Kayaking & Camping On the Black Canyon Water Trail

My campsite along the Colorado River just south of Hoover Dam

The Black Canyon Water Trail is a 30-mile section of tailwater that extends out of Lake Mead from the Hoover Dam. This rugged and remote portion of the Colorado River offers clear water, sandy beaches, towering cliffs, colorful caves, and active hot springs, all in the middle of the Nevada and Arizona desert.

Most visitors access the river via permitted tour operators that drop customers off near the base of Hoover Dam for an easy float down to an awaiting shuttle bus at Willow Beach. I wanted a more private experience with a bit of a workout, so I decided to launch at Willow Beach and paddle 12-miles upstream to the dam, stay overnight along the river, and paddle back the next day.

After watching a video of a solo paddler reaching the dam in just two-and-a-half hours, I assumed it would take me about three or four hours in my shorter and slower kayak. I allocated the rest of the day to explore a couple of side canyons and hot springs along the way before setting up camp and returning to Willow Beach the next morning.

Preparing to launch my kayak at Willow Beach

After a quick overnight stay inside of my truck bed topper while parked at the Willow Beach marina parking lot, I pulled my kayak off the rack, stuffed all of my gear into a couple of dry bags, and launched the boat into the glass-like water just after sunrise.

Kayaking up the Colorado River at sunrise near Willow Beach, AZ

The paddling started out easy, but just 15 minutes later I was experiencing bad headwinds and a stronger current. Neither were mitigated by staying closer to the canyon walls. I later learned that water was being dumped out of Lake Mead throughout the day to raise the downstream levels at Lake Mohave. This probably explained why I didn’t see anyone else venturing North that day except for some crazy family who had attached a motor to a cheap single chamber inflatable boat that, combined with their inadequate lifejacket situation, was totally unsafe for this type of trip.

I encountered many different sand and gravel beaches scattered throughout the river between Willow Beach and the Hoover Dam. There were also large sections where the canyon rock shot straight up with nowhere to bring a boat or person out of the water. This sort of unpredictable shoreline diversity alongside the possibility of sudden changes in wind and current should be well understood before attempting the trip, especially with children and inexperienced boaters.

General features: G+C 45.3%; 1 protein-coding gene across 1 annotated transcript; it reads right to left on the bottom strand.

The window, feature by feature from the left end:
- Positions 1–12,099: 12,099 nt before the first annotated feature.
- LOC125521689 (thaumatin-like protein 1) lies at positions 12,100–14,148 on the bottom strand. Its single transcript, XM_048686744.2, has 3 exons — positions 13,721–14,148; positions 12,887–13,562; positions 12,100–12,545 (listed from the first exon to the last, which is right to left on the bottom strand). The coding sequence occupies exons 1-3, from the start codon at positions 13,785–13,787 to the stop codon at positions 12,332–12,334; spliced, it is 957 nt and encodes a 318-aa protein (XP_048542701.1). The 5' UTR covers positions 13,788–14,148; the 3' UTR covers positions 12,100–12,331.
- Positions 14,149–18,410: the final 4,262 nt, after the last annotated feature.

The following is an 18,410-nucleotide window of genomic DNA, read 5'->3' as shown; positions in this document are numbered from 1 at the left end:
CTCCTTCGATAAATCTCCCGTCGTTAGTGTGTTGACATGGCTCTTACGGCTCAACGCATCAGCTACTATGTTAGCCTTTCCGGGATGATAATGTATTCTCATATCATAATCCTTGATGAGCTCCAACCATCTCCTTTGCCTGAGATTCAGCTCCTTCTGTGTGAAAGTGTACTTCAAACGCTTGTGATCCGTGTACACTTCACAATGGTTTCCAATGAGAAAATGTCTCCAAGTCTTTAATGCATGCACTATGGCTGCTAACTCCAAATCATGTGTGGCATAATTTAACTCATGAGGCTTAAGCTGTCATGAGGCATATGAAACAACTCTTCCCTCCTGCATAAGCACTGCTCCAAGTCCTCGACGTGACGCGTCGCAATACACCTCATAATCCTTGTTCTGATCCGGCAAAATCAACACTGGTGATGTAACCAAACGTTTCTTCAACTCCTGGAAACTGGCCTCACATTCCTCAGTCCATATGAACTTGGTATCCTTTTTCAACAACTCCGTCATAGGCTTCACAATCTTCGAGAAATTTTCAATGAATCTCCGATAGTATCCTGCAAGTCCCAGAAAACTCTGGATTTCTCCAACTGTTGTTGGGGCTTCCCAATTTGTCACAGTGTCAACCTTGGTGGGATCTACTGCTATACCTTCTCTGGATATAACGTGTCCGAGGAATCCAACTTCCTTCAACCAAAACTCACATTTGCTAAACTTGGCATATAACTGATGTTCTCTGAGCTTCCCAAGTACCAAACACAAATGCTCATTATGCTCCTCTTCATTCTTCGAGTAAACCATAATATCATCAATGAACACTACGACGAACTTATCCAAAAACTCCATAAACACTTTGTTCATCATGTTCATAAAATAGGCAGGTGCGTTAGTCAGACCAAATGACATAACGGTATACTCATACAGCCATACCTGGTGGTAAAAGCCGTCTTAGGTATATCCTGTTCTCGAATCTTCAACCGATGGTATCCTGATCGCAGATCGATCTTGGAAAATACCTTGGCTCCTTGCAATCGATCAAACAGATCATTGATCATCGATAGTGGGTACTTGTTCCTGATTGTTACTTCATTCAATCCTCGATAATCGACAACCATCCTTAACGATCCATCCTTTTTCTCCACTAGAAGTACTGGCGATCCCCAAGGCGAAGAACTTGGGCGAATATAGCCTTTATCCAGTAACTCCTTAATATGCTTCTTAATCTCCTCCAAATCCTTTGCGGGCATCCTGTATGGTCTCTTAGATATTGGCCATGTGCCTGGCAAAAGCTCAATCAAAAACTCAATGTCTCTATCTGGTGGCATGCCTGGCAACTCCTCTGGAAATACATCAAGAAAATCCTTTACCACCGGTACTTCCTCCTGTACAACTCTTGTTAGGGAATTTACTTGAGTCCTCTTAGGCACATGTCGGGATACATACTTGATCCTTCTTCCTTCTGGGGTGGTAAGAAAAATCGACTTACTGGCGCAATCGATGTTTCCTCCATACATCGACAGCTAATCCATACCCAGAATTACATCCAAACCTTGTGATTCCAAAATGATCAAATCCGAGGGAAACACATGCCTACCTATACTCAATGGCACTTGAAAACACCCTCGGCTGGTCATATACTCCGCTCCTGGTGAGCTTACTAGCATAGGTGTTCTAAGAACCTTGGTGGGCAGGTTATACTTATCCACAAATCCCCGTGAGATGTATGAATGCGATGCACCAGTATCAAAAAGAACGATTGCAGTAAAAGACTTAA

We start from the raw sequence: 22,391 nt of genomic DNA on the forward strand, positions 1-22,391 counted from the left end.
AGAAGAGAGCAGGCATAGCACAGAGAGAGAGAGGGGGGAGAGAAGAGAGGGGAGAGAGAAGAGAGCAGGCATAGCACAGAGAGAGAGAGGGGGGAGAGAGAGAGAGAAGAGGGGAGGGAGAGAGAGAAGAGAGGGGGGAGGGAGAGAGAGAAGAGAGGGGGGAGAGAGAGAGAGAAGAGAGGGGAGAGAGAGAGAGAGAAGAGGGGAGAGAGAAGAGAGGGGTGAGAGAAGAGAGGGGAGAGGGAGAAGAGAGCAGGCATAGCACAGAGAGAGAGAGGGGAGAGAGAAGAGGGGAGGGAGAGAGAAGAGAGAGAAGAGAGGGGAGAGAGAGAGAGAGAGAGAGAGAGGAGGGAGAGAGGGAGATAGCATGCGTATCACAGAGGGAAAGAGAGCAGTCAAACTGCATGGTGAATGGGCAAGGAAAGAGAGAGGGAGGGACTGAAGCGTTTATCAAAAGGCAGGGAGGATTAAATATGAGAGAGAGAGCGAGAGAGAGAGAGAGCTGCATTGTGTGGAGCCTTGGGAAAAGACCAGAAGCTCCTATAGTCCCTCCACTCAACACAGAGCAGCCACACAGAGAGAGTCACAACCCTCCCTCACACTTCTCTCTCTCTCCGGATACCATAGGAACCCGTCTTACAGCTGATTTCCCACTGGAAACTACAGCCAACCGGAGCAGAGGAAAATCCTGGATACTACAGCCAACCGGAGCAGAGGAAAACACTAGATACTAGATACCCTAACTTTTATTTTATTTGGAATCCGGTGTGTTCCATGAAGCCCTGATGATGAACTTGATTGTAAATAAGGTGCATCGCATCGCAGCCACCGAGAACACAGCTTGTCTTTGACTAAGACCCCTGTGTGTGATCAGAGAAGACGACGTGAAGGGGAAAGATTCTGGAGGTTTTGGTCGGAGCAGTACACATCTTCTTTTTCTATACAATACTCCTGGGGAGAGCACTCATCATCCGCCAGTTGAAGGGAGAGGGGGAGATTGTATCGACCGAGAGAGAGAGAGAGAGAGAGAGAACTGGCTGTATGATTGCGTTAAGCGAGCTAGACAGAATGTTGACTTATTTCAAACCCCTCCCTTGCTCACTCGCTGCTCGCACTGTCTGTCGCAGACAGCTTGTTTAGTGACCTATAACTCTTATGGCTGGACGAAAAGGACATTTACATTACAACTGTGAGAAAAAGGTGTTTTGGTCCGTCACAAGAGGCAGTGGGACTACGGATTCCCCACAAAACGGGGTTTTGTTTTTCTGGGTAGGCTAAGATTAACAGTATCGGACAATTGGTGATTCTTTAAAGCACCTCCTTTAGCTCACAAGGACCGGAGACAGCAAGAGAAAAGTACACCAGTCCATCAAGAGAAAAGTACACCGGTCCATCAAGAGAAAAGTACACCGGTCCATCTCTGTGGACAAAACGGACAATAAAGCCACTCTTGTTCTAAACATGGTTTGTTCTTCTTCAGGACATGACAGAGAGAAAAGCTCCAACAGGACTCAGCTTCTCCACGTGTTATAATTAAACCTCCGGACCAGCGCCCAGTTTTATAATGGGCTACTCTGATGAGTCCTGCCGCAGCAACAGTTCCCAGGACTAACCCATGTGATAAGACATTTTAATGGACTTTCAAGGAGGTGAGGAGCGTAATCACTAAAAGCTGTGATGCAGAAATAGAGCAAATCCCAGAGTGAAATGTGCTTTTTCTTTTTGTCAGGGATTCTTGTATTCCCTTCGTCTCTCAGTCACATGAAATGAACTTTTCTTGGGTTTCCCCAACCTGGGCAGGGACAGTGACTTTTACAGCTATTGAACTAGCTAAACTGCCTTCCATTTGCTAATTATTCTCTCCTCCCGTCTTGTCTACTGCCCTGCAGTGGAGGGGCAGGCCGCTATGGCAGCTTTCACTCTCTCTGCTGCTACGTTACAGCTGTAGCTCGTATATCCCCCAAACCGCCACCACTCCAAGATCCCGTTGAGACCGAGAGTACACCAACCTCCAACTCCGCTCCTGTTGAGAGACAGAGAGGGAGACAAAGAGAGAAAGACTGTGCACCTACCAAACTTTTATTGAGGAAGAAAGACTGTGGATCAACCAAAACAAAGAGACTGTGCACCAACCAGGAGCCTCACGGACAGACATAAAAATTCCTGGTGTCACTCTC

Enjoying the sparkling waters of Emerald Cove

The rougher conditions combined with my awe for the surrounding landscape caused me to spend almost an hour paddling just 2 miles to the appropriately named Emerald Cove. Even though the water here is best viewed in the afternoon when the direct sunlight causes things to really sparkle, it was still quite enchanting in the early morning light. Regardless of the weather or flow rate, Emerald Cove is a relatively undemanding location for day paddlers to reach from the Willow Beach marina. A nearby beach also provides a great spot for lunch or even an overnight camping site.

Thankfully, both the current and wind eventually slowed down a bit. Even though I didn’t make it to the dam that first day as planned, I was able to explore quite a few beaches and side canyons along the way while still reaching the Arizona Hot Springs by about 3pm.

Crowded canoes at the Arizona Hot Springs campground

The Arizona Hot Springs shoreline was absolutely jam-packed on this Saturday afternoon in October, with even more boats still coming down the river. I hadn’t planned to camp here, but now I was questioning even taking a soak. I talked with one of the tour operators who told me that things get much calmer around dinner time when the groups are either settling into camp or have moved to one of the nearby campsites. With that intel in mind, I continued up the river to check out some of the dispersed camping possibilities that I had previously scouted on Google Earth. I could then try the hot springs again around sunset.

My campsite along the Colorado River just south of Hoover Dam

I ended up finding a nice sand ledge located about ten feet above the water that provided a great view of the river and canyon. I was able to drag my kayak up the path and conveniently unload everything right there while also keeping the boat safe overnight.

Colorado River shoreline, Black Canyon Water Trail